Purpose clauses, 2016
Due process era
Balanced and Restorative Justice (BARJ)
North Carolina has purpose clauses related to undisciplined and delinquent juveniles to implement purposes and policies, and another for dispositions. They include due process elements and language from the disposition purpose particularly aligns with BARJ, as it mentions promoting public safety, accountability, and consequences and rehabilitation to help the juvenile become a nonoffending, responsible, and productive member of the community.
NC ST §7B-1500; §7B-2500
Intake and diversion, 2016
Initial intake and diversion decision is at the discretion of the juvenile court intake officer.
In North Carolina, law enforcement officers (LEO's) can take temporary custody of alleged delinquent youth for up to 12 hours (or 24 if a holiday/weekend) until an (transport) order is entered when the juvenile is not released. JPO's can take custody of delinquent youth after an emergency custody authorization is obtained, which can be approved by a magistrate who accepts the petition from the JPO. Similarly, LEO's and Juvenile Court Counselors (JPO)'s can take custody of youth alleged undisciplined. If youth abscond from residential, treatment, or detention facility, more (specified) facility staffs are permitted to take custody of youth, which is unusual among states. A hearing must be heard within 5 days for secure and 7 days for non-secure custody if the juvenile is not released.
Otherwise, the Juvenile Court Counselor (JPO) receives complaints for screening. The chief court counselor establishes intake services in each judicial district of the state for all delinquency and undisciplined cases. The JPO can request consultation with the prosecutor to review whether there is legal sufficiency for more serious non-divertable offenses, but otherwise makes the decision to: resolve the matter with no further action, enter into a ‘diversion contract’ with the juvenile and parent, or authorize filing the petition. When the JPO recommends closure or diversion, the prosecutor (DA) has 20 days to review the determination and may direct filing the petition within that timeframe. Other complainants are notified by the JPO of the decision and have 5 days to request that the DA review the matter and file a petition to bring the matter before the judge. Next, the diversion contract is written by JPO with the juvenile and parent and forwarded to the DA. The JPO must also submit a 60-day “compliance determination” to the DA for review. Unless the DA files a petition within 20 days of either submission, the JPO can monitor the juvenile up to 6 months without involving the court. Upon successful completion of the diversion contract as determined by JPO, the petition cannot be filed. Diversion plans and contracts are destroyed (the longer of) at age 18 or when the juvenile is no longer under the jurisdiction of the court.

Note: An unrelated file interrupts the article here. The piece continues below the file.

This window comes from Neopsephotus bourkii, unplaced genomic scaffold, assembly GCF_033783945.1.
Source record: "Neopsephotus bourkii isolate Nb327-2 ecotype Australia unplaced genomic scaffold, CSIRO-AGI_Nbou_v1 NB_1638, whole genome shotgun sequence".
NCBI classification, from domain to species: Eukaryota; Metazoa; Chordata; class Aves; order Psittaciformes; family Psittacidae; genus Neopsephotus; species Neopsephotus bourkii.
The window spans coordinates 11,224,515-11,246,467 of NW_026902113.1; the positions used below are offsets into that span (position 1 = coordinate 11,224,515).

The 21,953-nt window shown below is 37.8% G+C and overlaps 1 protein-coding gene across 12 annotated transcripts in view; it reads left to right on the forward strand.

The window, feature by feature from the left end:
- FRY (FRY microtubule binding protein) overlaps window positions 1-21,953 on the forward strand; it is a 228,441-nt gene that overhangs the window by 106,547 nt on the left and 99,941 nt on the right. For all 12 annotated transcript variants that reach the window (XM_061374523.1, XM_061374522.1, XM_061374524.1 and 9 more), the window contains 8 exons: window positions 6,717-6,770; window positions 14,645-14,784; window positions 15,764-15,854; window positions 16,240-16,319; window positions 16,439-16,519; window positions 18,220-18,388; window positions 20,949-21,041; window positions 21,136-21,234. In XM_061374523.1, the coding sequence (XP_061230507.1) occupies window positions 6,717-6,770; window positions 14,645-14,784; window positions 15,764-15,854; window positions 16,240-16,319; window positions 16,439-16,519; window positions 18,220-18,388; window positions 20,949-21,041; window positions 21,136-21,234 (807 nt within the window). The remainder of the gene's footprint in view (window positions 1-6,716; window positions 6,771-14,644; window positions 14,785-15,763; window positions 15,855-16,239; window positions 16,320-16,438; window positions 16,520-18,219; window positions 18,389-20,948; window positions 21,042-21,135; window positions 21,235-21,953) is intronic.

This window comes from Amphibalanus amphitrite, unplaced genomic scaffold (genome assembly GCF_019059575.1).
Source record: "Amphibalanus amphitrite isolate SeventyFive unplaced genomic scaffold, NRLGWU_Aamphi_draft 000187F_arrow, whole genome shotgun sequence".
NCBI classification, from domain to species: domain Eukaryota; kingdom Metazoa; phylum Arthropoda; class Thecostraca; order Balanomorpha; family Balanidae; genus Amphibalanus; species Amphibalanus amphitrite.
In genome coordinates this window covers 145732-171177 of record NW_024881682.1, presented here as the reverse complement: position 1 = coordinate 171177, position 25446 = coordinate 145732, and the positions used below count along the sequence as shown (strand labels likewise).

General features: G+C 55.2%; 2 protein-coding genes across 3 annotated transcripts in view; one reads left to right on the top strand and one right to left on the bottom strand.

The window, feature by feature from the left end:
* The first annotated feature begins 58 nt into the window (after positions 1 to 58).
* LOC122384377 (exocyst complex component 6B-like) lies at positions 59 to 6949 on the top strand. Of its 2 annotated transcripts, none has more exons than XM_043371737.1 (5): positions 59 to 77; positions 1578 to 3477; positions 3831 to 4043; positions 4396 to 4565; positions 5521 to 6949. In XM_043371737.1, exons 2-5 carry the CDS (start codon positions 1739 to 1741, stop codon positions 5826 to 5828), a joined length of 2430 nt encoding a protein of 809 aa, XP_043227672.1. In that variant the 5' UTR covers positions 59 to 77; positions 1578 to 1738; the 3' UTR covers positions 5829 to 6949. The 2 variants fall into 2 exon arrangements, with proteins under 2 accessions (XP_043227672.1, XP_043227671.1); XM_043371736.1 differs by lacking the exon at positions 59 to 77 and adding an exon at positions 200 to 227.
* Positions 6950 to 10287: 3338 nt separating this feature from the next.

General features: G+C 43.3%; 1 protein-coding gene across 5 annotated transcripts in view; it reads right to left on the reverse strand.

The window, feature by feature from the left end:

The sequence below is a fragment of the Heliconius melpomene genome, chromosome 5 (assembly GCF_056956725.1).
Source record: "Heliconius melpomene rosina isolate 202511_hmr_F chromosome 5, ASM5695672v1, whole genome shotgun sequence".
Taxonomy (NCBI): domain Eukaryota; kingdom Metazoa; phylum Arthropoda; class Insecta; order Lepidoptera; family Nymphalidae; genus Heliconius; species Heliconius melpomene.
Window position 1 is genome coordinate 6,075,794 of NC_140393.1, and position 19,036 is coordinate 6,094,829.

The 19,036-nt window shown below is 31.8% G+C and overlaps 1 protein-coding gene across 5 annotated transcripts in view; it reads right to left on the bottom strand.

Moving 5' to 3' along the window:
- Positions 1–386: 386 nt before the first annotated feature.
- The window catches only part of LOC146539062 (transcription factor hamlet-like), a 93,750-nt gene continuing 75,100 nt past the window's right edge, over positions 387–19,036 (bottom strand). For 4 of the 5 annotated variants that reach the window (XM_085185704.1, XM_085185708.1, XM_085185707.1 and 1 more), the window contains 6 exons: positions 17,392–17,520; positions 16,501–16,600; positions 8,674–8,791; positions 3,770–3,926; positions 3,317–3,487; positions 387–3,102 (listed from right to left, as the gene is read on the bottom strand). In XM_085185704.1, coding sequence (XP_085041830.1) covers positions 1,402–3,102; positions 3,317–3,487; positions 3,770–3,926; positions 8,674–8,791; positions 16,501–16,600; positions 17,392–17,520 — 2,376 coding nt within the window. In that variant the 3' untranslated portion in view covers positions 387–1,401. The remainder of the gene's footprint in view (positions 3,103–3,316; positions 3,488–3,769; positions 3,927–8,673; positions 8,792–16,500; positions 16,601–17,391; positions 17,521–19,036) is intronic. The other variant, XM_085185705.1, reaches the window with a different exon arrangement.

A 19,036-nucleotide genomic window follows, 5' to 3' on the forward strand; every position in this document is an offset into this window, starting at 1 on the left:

Once the petition is filed by the prosecutor, the DA has discretion to dismiss allegations in writing or in court. Statutory sections mention dispositional alternatives for undisciplined youth, who can be placed under the protective supervision of JPO for 3 months (and extended 3 more). Dispositional alternatives for delinquent youth have the same limits as other dispositions, such as 1 year of probation plus a 1 year extension.
Statutory time limits for pre- & post-petition court diversions exist.
In North Carolina, pre-petition court diversion agreements can be monitored informally for up to 6 months.
Courtroom shackling, 2015
Restricted by legislature
North Carolina statute § 7b–2402.1. requires that the judge may only subject a juvenile to physical restraint in the courtroom when necessary to maintain order, prevent escape, or provide for the safety of the courtroom. ‘Whenever practical’ the judge shall provide the juvenile and the juvenile's attorney an opportunity to be heard (to contest) before ordering the use of restraints. If restraints are ordered, the judge shall make findings of fact in support of the order.
In North Carolina, the juvenile code (of statutes) mandates that juveniles alleged delinquent are subject to (adult) criminal procedure for determination of incapacity. Criminal Procedure has an article devoted to procedures related to “incapacity to proceed”.
No juvenile standard
Juvenile standard is the adult standard
Juvenile justice standard exists
JJ standard includes developmental immaturity
Sex offender registration, 2015